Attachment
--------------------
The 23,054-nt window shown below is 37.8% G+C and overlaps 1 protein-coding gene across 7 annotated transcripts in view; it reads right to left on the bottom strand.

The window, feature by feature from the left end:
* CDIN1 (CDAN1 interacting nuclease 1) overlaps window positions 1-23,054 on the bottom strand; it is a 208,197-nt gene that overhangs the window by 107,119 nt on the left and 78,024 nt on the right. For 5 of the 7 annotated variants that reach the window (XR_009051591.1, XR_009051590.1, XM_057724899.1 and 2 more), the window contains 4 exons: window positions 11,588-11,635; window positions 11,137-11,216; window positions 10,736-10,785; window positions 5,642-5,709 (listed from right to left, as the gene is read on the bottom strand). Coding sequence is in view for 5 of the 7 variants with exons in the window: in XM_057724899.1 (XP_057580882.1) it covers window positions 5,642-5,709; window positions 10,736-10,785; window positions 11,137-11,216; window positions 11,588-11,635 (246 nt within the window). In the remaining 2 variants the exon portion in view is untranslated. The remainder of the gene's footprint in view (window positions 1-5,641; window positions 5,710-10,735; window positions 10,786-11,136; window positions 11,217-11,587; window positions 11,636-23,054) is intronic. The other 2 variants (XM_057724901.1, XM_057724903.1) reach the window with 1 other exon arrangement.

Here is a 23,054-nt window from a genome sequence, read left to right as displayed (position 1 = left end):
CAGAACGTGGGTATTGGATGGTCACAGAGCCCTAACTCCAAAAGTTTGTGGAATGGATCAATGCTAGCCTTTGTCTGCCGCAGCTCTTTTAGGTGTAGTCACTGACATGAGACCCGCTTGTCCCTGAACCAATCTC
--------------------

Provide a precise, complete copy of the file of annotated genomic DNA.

The 23,054-nt window shown below is 37.8% G+C and overlaps 1 protein-coding gene across 7 annotated transcripts in view; it reads right to left on the bottom strand.

The window, feature by feature from the left end:
* CDIN1 (CDAN1 interacting nuclease 1) overlaps window positions 1-23,054 on the bottom strand; it is a 208,197-nt gene that overhangs the window by 107,119 nt on the left and 78,024 nt on the right. For 5 of the 7 annotated variants that reach the window (XR_009051591.1, XR_009051590.1, XM_057724899.1 and 2 more), the window contains 4 exons: window positions 11,588-11,635; window positions 11,137-11,216; window positions 10,736-10,785; window positions 5,642-5,709 (listed from right to left, as the gene is read on the bottom strand). Coding sequence is in view for 5 of the 7 variants with exons in the window: in XM_057724899.1 (XP_057580882.1) it covers window positions 5,642-5,709; window positions 10,736-10,785; window positions 11,137-11,216; window positions 11,588-11,635 (246 nt within the window). In the remaining 2 variants the exon portion in view is untranslated. The remainder of the gene's footprint in view (window positions 1-5,641; window positions 5,710-10,735; window positions 10,786-11,136; window positions 11,217-11,587; window positions 11,636-23,054) is intronic. The other 2 variants (XM_057724901.1, XM_057724903.1) reach the window with 1 other exon arrangement.

Here is a 23,054-nt window from a genome sequence, read left to right as displayed (position 1 = left end):
CAGAACGTGGGTATTGGATGGTCACAGAGCCCTAACTCCAAAAGTTTGTGGAATGGATCAATGCTAGCCTTTGTCTGCCGCAGCTCTTTTAGGTGTAGTCACTGACATGAGACCCGCTTGTCCCTGAACCAATCTC